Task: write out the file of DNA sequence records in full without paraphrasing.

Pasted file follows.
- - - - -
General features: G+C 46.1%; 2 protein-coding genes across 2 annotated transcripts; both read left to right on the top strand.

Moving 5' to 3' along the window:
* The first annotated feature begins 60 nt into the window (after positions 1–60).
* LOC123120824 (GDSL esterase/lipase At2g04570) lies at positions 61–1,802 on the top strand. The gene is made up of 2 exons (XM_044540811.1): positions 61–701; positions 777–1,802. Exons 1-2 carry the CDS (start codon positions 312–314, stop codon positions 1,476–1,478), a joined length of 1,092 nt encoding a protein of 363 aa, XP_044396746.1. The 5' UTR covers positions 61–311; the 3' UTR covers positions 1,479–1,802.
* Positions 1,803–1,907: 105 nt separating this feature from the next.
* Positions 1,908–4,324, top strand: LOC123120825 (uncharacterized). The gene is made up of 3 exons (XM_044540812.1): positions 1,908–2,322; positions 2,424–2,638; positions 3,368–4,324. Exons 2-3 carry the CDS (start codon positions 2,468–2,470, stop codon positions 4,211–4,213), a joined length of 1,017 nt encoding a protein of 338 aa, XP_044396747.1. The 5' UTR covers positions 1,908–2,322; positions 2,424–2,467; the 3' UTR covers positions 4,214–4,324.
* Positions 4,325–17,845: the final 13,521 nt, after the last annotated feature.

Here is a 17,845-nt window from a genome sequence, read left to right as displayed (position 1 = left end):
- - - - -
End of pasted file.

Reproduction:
General features: G+C 46.1%; 2 protein-coding genes across 2 annotated transcripts; both read left to right on the top strand.

Moving 5' to 3' along the window:
* The first annotated feature begins 60 nt into the window (after positions 1–60).
* LOC123120824 (GDSL esterase/lipase At2g04570) lies at positions 61–1,802 on the top strand. The gene is made up of 2 exons (XM_044540811.1): positions 61–701; positions 777–1,802. Exons 1-2 carry the CDS (start codon positions 312–314, stop codon positions 1,476–1,478), a joined length of 1,092 nt encoding a protein of 363 aa, XP_044396746.1. The 5' UTR covers positions 61–311; the 3' UTR covers positions 1,479–1,802.
* Positions 1,803–1,907: 105 nt separating this feature from the next.
* Positions 1,908–4,324, top strand: LOC123120825 (uncharacterized). The gene is made up of 3 exons (XM_044540812.1): positions 1,908–2,322; positions 2,424–2,638; positions 3,368–4,324. Exons 2-3 carry the CDS (start codon positions 2,468–2,470, stop codon positions 4,211–4,213), a joined length of 1,017 nt encoding a protein of 338 aa, XP_044396747.1. The 5' UTR covers positions 1,908–2,322; positions 2,424–2,467; the 3' UTR covers positions 4,214–4,324.
* Positions 4,325–17,845: the final 13,521 nt, after the last annotated feature.

Here is a 17,845-nt window from a genome sequence, read left to right as displayed (position 1 = left end):